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Original Author (Copyright Owner):

DR. IFEOMA ANNE NJELITA

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The Project File Details

  • Name: BIRTH PREPAREDNESS AND EMERGENCY READINESS PLANS OF ANTENATAL CLINIC ATTENDEES IN AMAKU GENERAL HOSPITAL AWKA, ANAMBRA STATE NIGERIA
  • Type: PDF and MS Word (DOC)
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  • Length: [96] Pages

 

ABSTRACT

Background: Maternal mortality is an enormous public health
burden in developing countries of the world. Birth preparedness
and emergency readiness is the process of planning for safe
delivery and anticipating the actions needed in case of emergencies.
When a woman is adequately prepared for normal childbirth and
possible complications, she is more likely to access the skilled and
prompt care she needs to protect her overall health and possibly
save her life and that of her baby. This descriptive study assessed
the birth preparedness and emergency readiness of antenatal clinic
attendees in a secondary health facility in Awka, South eastern
Nigeria.

Methodology: This is a cross-sectional descriptive study carried out
among pregnant women attending antenatal clinic at Amaku

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General Hospital Awka. The data was collected from the pregnant
women using semi-structured interviewer administered questionnaire.

Findings: The mean age of the respondents was 27.9 years with a
standard deviation of 4.5 years. The proportion of the respondents
who were birth prepared was 56% as against 6% who were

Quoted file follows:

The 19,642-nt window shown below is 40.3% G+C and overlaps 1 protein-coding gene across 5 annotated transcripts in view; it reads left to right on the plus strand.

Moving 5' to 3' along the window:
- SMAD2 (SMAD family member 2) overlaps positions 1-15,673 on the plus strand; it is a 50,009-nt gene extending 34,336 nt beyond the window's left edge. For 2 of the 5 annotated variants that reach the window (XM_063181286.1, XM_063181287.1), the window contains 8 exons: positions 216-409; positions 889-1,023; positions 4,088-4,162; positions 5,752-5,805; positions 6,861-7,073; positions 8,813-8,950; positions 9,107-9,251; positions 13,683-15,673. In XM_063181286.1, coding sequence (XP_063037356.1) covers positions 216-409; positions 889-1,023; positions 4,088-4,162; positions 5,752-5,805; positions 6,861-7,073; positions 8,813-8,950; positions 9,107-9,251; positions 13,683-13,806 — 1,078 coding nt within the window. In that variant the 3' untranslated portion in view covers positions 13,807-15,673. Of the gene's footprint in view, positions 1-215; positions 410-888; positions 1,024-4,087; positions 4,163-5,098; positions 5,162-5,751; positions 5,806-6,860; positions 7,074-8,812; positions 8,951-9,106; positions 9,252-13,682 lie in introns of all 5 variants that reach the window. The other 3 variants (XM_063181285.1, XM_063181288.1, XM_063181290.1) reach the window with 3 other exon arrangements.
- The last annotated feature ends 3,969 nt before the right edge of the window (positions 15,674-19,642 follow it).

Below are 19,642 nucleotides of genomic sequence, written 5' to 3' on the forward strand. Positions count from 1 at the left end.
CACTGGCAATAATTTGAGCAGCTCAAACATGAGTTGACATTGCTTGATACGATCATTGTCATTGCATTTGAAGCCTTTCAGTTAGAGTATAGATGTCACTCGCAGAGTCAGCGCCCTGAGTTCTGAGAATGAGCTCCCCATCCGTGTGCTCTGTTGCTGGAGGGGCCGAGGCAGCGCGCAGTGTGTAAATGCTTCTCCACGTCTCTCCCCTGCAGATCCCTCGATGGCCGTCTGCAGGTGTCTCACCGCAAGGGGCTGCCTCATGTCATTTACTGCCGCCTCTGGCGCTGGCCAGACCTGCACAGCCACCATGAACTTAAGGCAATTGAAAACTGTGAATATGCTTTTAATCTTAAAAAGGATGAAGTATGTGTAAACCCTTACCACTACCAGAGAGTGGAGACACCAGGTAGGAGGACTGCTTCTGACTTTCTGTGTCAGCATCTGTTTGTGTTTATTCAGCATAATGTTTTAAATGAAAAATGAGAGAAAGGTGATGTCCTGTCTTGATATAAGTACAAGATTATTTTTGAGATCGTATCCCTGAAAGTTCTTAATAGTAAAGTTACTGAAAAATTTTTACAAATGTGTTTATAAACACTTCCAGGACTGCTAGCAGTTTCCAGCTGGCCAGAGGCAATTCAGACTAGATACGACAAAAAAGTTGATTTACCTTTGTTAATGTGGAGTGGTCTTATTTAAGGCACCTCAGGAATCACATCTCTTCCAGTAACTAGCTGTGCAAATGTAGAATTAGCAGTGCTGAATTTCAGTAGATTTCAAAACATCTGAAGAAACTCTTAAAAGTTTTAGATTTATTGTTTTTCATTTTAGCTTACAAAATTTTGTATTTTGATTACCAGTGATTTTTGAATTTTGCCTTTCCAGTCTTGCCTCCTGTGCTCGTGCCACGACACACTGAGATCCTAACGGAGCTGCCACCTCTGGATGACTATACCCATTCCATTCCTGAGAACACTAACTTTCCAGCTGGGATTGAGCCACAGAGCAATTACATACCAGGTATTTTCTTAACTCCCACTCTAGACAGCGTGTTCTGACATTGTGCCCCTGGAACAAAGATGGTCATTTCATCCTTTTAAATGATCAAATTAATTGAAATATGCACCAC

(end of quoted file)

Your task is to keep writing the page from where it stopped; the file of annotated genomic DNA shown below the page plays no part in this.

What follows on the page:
emergency ready. Up to 59.8% of the respondents of gestational
age >=20weeks were birth prepared compared to 12.5% of the
respondents of gestational age <20weeks (p=0.027). As much as
67.9% of the respondents of parity one to three were birth
prepared compared to 46.9% of the respondents who were
primiparous and 25% of the respondents of parity greater than or
equal to four (p=0.011). Whereas 85% of the respondents knew at
least one danger sign in pregnancy, labour and post-partum, 12%
knew four or more while 3% were completely ignorant of the
danger signs. As much as 97% of the respondents were on routine
drugs, 84% had received tetanus toxoid but only 26% had received

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malaria prophylaxis (intermittent preventive treatment with
sulphadoxine and pyrimethamin IPTsp).

Conclusion: Most pregnant women make arrangements in
anticipation of normal delivery but the same cannot be said for
emergencies.

Key words: Birth prepared, emergency ready, pregnant women,
antenatal.

TABLE OF CONTENTS

Title page………………………………………………………

Approval page…………………………………………………

Declaration..……………………………………………………i

Dedication……………………………………………………..ii

Acknowledgements …………………………………………..iii

Table of contents………………………………………………iv

List of Tables……………………………………………………vi